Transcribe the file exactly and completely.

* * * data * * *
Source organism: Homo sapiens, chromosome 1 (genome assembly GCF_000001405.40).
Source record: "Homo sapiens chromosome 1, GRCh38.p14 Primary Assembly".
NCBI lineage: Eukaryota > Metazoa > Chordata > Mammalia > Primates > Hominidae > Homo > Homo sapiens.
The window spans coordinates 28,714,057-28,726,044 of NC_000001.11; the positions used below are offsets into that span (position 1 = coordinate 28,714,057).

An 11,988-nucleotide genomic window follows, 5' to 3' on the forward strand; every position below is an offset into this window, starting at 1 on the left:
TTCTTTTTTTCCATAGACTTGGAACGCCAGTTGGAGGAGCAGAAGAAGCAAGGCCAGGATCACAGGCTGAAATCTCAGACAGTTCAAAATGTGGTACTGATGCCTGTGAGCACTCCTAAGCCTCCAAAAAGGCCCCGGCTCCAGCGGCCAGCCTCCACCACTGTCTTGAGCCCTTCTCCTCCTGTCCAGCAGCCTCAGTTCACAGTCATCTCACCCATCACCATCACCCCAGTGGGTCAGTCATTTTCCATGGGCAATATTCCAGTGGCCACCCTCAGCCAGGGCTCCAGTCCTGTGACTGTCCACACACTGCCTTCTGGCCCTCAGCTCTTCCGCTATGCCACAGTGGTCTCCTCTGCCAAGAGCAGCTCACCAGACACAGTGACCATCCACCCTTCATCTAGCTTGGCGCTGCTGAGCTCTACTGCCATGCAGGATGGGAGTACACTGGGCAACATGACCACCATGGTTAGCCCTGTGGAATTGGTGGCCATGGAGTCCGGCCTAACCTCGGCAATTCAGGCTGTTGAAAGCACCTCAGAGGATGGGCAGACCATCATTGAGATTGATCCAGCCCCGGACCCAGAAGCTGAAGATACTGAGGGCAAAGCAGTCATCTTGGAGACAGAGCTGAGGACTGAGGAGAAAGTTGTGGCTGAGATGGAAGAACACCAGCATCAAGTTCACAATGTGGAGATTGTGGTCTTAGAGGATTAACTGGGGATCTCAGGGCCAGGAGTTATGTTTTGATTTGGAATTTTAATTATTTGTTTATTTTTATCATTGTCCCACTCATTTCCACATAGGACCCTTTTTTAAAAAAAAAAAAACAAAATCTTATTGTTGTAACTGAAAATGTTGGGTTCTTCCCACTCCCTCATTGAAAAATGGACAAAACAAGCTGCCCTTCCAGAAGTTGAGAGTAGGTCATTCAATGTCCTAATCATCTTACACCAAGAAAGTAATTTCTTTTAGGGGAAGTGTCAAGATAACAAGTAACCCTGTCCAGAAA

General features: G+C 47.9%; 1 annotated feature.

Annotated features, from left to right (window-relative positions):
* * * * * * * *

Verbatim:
Source organism: Homo sapiens, chromosome 1 (genome assembly GCF_000001405.40).
Source record: "Homo sapiens chromosome 1, GRCh38.p14 Primary Assembly".
NCBI lineage: Eukaryota > Metazoa > Chordata > Mammalia > Primates > Hominidae > Homo > Homo sapiens.
The window spans coordinates 28,714,057-28,726,044 of NC_000001.11; the positions used below are offsets into that span (position 1 = coordinate 28,714,057).

An 11,988-nucleotide genomic window follows, 5' to 3' on the forward strand; every position below is an offset into this window, starting at 1 on the left:
TTCTTTTTTTCCATAGACTTGGAACGCCAGTTGGAGGAGCAGAAGAAGCAAGGCCAGGATCACAGGCTGAAATCTCAGACAGTTCAAAATGTGGTACTGATGCCTGTGAGCACTCCTAAGCCTCCAAAAAGGCCCCGGCTCCAGCGGCCAGCCTCCACCACTGTCTTGAGCCCTTCTCCTCCTGTCCAGCAGCCTCAGTTCACAGTCATCTCACCCATCACCATCACCCCAGTGGGTCAGTCATTTTCCATGGGCAATATTCCAGTGGCCACCCTCAGCCAGGGCTCCAGTCCTGTGACTGTCCACACACTGCCTTCTGGCCCTCAGCTCTTCCGCTATGCCACAGTGGTCTCCTCTGCCAAGAGCAGCTCACCAGACACAGTGACCATCCACCCTTCATCTAGCTTGGCGCTGCTGAGCTCTACTGCCATGCAGGATGGGAGTACACTGGGCAACATGACCACCATGGTTAGCCCTGTGGAATTGGTGGCCATGGAGTCCGGCCTAACCTCGGCAATTCAGGCTGTTGAAAGCACCTCAGAGGATGGGCAGACCATCATTGAGATTGATCCAGCCCCGGACCCAGAAGCTGAAGATACTGAGGGCAAAGCAGTCATCTTGGAGACAGAGCTGAGGACTGAGGAGAAAGTTGTGGCTGAGATGGAAGAACACCAGCATCAAGTTCACAATGTGGAGATTGTGGTCTTAGAGGATTAACTGGGGATCTCAGGGCCAGGAGTTATGTTTTGATTTGGAATTTTAATTATTTGTTTATTTTTATCATTGTCCCACTCATTTCCACATAGGACCCTTTTTTAAAAAAAAAAAAACAAAATCTTATTGTTGTAACTGAAAATGTTGGGTTCTTCCCACTCCCTCATTGAAAAATGGACAAAACAAGCTGCCCTTCCAGAAGTTGAGAGTAGGTCATTCAATGTCCTAATCATCTTACACCAAGAAAGTAATTTCTTTTAGGGGAAGTGTCAAGATAACAAGTAACCCTGTCCAGAAA

General features: G+C 47.9%; 1 annotated feature.

Annotated features, from left to right (window-relative positions):